play VCD, I think -- but I can't think of when/if I'll ever use it.

Interesting that there's quite a difference in what became popular in  
different areas of the world.

--
Nate Duehr
natespamspam_OUTnatetech.com



2008\02\20@035954 by Alan B. Pearce

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>I guess it all comes down to taste -- I'm plenty happy with
>a "modest" setup that sounds decent, and looks decent.  The
>HDTV won't be nearly as "interesting" until the majority of
>sources aren't Standard Definition.

I had a laugh to myself at an item in the UK newspapers earlier in the week.
The sets of the locally shot soap series are being scrapped as the 'knocked
up, imitation brick, and a bit of painted over gaffer tape to cover the
gaps' sets that were good enough for 625 line analogue TV become obviously
not brick, the lines of the gaffer tape show, and it obviously has the
cracks painted over on HDTV footage. And as all items being shot for
potential export orders are now being shot in HDTV format, they are having
to build new sets.

>Someone involved in the Democratic National Convention's TV stuff
...
> now they get into pissing matches about who's format will rule
>the day... an interesting side effect of HDTV having multiple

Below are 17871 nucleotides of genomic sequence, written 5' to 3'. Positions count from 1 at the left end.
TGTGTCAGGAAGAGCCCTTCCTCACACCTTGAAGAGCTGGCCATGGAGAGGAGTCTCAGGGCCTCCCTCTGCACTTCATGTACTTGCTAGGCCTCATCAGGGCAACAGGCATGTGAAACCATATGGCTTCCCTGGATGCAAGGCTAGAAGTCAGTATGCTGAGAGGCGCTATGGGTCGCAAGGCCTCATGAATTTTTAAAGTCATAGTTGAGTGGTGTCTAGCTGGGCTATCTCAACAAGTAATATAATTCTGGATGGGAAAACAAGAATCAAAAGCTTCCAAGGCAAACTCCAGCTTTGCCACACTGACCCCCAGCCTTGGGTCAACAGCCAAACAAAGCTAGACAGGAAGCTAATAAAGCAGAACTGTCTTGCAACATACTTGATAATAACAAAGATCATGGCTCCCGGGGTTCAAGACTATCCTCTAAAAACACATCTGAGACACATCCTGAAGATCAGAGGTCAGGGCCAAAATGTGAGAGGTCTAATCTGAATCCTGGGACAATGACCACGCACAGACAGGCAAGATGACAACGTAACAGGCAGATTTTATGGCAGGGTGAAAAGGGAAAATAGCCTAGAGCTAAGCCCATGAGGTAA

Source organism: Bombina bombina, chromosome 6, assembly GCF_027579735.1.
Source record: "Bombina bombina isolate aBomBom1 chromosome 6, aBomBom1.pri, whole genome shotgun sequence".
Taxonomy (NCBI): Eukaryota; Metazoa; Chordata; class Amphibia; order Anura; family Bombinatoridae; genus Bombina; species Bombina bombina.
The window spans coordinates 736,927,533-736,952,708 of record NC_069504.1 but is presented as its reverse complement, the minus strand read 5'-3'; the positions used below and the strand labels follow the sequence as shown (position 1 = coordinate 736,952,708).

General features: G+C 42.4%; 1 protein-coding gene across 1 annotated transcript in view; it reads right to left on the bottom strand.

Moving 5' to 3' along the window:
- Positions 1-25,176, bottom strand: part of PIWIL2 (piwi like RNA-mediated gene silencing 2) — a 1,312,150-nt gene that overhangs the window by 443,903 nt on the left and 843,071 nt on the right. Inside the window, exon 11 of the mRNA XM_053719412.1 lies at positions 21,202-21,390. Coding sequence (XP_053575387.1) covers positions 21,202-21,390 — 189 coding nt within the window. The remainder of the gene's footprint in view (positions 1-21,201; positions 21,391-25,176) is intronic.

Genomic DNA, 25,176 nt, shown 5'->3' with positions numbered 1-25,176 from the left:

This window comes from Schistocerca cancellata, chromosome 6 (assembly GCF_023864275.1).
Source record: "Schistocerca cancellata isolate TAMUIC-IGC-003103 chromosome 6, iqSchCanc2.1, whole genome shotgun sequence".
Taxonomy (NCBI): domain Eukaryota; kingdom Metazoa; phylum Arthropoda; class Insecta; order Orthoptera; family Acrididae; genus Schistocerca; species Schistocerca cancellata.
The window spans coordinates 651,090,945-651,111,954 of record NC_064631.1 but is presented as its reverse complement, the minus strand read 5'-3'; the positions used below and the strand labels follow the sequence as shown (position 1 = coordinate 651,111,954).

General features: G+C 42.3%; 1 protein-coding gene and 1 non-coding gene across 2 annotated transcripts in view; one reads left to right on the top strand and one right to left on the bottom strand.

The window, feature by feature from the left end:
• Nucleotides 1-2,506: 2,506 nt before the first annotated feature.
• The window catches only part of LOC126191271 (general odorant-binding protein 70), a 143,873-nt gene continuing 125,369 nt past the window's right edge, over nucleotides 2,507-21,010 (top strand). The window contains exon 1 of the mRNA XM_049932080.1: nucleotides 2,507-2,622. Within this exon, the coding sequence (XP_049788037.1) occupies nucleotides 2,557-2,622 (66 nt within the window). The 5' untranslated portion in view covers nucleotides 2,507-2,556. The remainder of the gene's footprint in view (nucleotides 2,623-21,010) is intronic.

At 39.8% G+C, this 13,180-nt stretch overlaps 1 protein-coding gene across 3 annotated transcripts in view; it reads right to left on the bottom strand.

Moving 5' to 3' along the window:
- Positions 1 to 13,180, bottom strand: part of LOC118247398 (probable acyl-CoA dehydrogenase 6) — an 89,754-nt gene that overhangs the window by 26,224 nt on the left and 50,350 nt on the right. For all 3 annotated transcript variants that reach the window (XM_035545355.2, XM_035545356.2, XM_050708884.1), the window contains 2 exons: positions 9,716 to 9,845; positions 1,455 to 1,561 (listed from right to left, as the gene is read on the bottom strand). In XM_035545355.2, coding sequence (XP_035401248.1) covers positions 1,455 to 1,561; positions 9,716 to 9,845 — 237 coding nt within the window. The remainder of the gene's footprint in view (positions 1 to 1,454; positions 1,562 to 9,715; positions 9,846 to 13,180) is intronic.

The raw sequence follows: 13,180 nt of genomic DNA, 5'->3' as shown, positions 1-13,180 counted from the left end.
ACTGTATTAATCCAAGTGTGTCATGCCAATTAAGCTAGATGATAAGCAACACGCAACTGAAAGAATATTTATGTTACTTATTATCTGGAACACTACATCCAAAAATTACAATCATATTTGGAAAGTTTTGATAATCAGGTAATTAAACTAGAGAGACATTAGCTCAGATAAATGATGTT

>on-air formats here.

And here was I thinking that HDTV was supposed to bring the whole world
under one format ... ;))

2008\02\20@071605 by Xiaofan Chen

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On Feb 20, 2008 3:40 PM, Nate Duehr <@spam@nateKILLspamspamnatetech.com> wrote:

> Here in the U.S., I don't think VCD ever really took off as a popular
> home format for anything but downloaded bootleg copies of video
> content.  This new DVD recorder I put in recently has the ability to
> play VCD, I think -- but I can't think of when/if I'll ever use it.

VCD is never popular outside Asia. And your DVD player/recorder
can play VCD simply because they are mostly made in Asia
(China, Malaysia, Thailand, etc).

Wiki on VCD:
http://en.wikipedia.org/wiki/Video_CD

> Interesting that there's quite a difference in what became popular in